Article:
• Punk 45: Underground Punk in the United States of America, Vol. 1: Kill the Hippies! Kill Yourself! The American Nation Destroys Its Young (1973-80 [2014], Soul Jazz): pre-Reagan US punk obscurities, not nearly as destructive or incendiary as the compilers would like to think [r]: B+(***)
  • Punk 45: Underground Punk and Post-Punk in the UK 1977-81, Vol. 2: There Is No Such Thing as Society: Get a Job, Get a Car, Get a Bed, Get Drunk! (1977-81 [2014], Soul Jazz): UK punk obscurities, surprisingly catchy in their neoprimitive ways, their social doom and gloom more earned [r]: B+(***)

Old records rated this week:

  • The Best Punk Album in the World . . . Ever! (1975-84 [1995], Virgin, 2CD): Sex Pistols, no Clash, but lots of famous songs, more new wave than punk [r]: A-
  • Richard Hell: Spurts: The Richard Hell Story (1973-92 [2005], Rhino): Voidoids mini-best-of, freshly shined up juvenilia, dimly remembered Dim Stars [r]: B+(**)

Unpacking: Found in the mail last week:

  • Ritmos Unidos (Patois)
  • Salsa de la Bahia: A Collection of SF Area Salsa and Latin Jazz: Vol. 2, Hoy Y Ayer (Patois, 2CD)


  • Jason Derulo: Talk Dirty (Warner Brothers)
  • ¡Mayday x Murs!: ¡Mursday! (Strange Music)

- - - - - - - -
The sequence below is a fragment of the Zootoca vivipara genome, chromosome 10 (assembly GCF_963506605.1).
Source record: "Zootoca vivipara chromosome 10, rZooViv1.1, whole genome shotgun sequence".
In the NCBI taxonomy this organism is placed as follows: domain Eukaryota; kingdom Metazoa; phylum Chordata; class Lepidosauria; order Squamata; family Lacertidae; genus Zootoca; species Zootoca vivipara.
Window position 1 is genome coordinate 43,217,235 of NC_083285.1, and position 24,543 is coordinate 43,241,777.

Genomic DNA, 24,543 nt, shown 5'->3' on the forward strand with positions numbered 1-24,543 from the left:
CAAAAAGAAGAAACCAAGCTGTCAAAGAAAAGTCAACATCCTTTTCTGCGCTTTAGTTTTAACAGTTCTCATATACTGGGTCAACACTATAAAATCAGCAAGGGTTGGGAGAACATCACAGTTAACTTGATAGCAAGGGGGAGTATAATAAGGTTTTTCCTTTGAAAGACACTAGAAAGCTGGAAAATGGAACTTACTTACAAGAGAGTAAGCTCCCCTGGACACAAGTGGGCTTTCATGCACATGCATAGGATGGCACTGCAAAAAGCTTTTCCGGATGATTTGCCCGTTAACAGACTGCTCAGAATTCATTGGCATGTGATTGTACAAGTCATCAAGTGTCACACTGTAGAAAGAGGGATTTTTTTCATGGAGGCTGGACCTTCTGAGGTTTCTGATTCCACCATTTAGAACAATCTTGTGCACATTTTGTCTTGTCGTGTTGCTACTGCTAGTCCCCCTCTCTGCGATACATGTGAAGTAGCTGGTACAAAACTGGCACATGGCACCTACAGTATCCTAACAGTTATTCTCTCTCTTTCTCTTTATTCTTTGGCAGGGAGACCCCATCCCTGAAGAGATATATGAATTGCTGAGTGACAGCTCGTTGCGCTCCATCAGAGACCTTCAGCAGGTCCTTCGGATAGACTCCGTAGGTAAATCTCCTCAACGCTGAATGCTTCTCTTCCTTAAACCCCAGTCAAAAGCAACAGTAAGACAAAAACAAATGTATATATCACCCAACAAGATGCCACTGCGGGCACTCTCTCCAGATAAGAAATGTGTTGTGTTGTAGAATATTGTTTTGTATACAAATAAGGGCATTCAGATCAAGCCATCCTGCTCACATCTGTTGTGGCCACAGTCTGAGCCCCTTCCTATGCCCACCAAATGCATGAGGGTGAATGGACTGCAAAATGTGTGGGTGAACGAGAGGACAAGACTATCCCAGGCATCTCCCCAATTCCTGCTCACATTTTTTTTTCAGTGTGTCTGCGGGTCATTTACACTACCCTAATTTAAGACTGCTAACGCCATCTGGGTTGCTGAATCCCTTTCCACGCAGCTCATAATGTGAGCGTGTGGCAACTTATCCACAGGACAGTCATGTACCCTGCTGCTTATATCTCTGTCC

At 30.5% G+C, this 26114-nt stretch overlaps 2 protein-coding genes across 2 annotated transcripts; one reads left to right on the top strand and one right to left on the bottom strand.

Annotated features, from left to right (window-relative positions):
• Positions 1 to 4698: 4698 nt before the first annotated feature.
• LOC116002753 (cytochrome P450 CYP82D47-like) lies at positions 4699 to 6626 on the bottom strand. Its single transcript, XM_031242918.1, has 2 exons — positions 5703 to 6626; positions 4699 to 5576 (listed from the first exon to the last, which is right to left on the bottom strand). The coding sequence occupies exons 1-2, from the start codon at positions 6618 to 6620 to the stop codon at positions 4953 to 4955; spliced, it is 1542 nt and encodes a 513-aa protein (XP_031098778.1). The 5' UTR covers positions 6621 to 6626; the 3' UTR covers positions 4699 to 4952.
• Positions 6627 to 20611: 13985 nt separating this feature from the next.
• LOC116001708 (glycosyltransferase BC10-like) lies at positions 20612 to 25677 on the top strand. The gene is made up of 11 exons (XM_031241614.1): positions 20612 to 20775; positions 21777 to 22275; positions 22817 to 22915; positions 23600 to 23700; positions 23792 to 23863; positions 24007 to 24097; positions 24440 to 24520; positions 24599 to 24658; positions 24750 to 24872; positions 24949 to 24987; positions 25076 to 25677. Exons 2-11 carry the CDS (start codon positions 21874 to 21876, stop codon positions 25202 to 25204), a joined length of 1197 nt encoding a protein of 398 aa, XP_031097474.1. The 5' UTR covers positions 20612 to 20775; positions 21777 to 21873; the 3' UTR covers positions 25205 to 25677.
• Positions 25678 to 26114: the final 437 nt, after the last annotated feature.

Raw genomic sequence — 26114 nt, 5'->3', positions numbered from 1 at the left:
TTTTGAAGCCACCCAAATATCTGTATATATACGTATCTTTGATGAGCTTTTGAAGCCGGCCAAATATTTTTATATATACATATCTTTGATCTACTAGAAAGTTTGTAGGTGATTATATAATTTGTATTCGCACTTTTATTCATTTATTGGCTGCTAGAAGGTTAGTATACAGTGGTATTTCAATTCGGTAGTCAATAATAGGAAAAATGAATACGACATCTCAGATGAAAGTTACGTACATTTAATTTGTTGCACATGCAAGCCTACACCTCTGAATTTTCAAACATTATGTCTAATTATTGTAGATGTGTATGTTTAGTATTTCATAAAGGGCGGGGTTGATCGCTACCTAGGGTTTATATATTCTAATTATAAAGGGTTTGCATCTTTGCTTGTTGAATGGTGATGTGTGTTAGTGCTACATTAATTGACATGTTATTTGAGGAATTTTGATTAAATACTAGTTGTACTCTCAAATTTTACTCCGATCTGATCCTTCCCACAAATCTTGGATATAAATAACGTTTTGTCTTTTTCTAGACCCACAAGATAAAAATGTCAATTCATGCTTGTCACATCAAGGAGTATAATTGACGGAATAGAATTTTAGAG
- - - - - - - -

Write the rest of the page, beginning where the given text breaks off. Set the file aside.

• Spoon: They Want My Soul (Anti-)
  • Suburban Base Records: The History of Hardcore, Jungle, and Drum 'n' Bass: 1991-1997 (New State, 3CD)

Miscellaneous notes:

  • The Best Punk Album in the World . . . Ever! (1975-84 [1995], Virgin, 2CD): A- [rhapsody]
  • Punk 45: Underground Punk in the United States of America, Vol. 1: Kill the Hippies! Kill Yourself! The American Nation Destroys Its Young (1973-80 [2014], Soul Jazz): B+(***) [rhapsody]

Sunday, August 17, 2014

Weekend Roundup

It's been a very distracting week, what with the blog sometimes working and more often not. I've been working on a "pseudo-blog" system that should prove more robust -- throughout the troubles of the last few weeks we've always been able to serve static pages -- and I should unveil that soon. Meanwhile, a few scattered links this week:

  • Matthew Harwood: One Nation Under SWAT:

    When the concept of SWAT arose out of the Philadelphia and Los Angeles Police Departments, it was quickly picked up by big city police officials nationwide. Initially, however, it was an elite force reserved for uniquely dangerous incidents, such as active shooters, hostage situations, or large-scale disturbances.

    Nearly a half-century later, that's no longer true.

    In 1984, according to Radley Balko's Rise of the Warrior Cop, about 26% of towns with populations between 25,000 and 50,000 had SWAT teams. By 2005, that number had soared to 80% and it's still rising, though SWAT statistics are notoriously hard to come by.

    As the number of SWAT teams has grown nationwide, so have the raids. Every year now, there are approximately 50,000 SWAT raids in the United States, according to Professor Pete Kraska of Eastern Kentucky University's School of Justice Studies. In other words, roughly 137 times a day a SWAT team assaults a home and plunges its inhabitants and the surrounding community into terror.